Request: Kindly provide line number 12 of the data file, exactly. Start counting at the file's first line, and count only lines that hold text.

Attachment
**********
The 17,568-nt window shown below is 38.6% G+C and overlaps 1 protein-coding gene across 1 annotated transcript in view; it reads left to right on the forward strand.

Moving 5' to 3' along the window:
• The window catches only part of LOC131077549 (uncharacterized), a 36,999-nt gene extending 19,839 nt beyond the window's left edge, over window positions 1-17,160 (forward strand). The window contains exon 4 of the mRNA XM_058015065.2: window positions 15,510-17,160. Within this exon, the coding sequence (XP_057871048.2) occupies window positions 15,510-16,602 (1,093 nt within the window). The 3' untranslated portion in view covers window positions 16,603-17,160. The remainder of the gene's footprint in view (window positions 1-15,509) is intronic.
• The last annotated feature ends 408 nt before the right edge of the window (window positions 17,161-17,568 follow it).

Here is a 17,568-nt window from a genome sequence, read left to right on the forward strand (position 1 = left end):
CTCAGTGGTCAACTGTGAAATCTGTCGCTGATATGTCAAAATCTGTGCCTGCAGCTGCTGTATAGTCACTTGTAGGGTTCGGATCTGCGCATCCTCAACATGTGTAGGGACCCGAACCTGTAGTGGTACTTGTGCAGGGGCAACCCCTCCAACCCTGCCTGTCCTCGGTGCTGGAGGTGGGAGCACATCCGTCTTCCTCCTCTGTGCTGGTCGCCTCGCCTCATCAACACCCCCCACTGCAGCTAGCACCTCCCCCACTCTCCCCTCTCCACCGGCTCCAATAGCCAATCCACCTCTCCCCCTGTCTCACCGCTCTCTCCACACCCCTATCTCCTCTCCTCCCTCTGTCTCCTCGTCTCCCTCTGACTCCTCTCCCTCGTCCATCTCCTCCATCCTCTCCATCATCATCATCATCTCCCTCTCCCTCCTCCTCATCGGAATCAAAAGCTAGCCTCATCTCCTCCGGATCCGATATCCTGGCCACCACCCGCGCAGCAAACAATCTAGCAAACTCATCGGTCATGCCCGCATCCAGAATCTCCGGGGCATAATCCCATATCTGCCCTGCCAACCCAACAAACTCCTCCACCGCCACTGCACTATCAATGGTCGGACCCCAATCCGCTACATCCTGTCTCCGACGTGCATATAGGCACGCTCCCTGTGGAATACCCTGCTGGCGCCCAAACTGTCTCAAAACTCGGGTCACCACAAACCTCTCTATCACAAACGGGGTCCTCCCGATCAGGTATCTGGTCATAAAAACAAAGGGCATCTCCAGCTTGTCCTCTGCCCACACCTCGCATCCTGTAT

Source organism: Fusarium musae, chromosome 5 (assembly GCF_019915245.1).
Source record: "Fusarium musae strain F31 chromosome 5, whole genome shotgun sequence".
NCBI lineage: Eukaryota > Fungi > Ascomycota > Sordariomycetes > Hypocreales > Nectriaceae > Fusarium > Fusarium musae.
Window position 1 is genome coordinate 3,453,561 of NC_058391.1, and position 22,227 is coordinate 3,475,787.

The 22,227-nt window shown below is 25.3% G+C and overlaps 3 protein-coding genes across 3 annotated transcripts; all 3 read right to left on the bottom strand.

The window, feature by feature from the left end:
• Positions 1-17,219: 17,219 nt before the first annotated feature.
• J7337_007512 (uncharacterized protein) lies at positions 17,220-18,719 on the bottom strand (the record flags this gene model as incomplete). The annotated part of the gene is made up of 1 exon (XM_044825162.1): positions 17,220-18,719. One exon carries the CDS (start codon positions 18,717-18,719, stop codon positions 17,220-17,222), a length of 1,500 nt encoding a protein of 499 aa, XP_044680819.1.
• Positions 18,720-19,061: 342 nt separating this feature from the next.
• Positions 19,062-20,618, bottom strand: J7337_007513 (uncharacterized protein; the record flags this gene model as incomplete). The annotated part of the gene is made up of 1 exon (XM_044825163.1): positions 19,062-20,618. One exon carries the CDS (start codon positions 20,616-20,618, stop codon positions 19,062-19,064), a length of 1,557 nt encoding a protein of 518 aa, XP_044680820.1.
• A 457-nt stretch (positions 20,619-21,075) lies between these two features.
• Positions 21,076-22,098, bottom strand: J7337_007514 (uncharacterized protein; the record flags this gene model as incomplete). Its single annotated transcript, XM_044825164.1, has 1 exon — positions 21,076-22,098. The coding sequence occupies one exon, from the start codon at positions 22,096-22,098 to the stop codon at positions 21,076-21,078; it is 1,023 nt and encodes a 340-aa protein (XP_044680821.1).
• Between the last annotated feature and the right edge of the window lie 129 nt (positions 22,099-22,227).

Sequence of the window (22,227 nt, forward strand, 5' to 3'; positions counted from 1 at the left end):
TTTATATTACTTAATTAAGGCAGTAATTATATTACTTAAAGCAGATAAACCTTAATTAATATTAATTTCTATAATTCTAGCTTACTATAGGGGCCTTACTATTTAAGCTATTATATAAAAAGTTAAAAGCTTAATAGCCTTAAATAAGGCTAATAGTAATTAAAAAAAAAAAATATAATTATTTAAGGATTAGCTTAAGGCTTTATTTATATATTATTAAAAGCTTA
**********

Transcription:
The window, feature by feature from the left end: